I run through farms
still asleep
the cows in the field
tending their young
and think how lucky
I am to be alive.

I Am Poetry Pamphlet Available

August is a funny old month. Summer always feels like it’s sort of nearly over and it brings with it lots of memories. It’s ten years next week since everything changed. It’s impossible to imagine at the time, but soon grief and loss just become a part of the landscape of your life and after a while, it dulls. It doesn’t go away, it just becomes normal, and so you forget to think perhaps that it is odd or something that happened to you. It is just a fact of life, something that you live with.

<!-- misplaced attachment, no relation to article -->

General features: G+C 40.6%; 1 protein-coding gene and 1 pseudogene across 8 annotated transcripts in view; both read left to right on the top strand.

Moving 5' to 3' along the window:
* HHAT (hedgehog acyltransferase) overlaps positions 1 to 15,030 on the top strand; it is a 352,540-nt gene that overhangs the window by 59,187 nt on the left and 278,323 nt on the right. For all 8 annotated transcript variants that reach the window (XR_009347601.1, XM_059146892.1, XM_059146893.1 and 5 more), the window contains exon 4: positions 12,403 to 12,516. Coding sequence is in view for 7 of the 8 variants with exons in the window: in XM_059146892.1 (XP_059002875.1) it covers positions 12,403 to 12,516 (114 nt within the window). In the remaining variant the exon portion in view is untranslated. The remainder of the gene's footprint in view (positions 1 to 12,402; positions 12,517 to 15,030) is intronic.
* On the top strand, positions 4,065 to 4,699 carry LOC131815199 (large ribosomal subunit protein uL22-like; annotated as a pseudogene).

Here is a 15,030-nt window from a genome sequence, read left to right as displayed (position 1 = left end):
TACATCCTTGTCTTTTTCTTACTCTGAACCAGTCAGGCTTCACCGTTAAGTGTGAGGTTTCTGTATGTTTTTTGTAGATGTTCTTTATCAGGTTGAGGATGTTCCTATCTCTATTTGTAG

Ten years is a long time, a lot of time for life to happen. Everything in life now is separated into a before and after, and the after is beginning to stretch out, longer and longer, so that the big things that happen in life, and the little things too, have become uncountable. Adult life has been this huge ‘after’ and we have never known any different, so it’s just normal.

Over the years, I’ve written many poems on the subject, and this year I decided to put together some of my favourites in this little pamphlet, with the idea that any money raised from selling some copies will go to the wonderful St Wilfried’s Hospice in Eastbourne, who although we perhaps didn’t appreciate it at the time, took great care of us all. Hospices are strange places to be, but the work that they do is so so important, but they need funding. Hospices make people comfortable at the end of their lives and give them a nice, caring place to be.

If you’d like to buy a copy, then it’s available through my Etsy shop as a physical thing or a pdf download. Thanks for the support!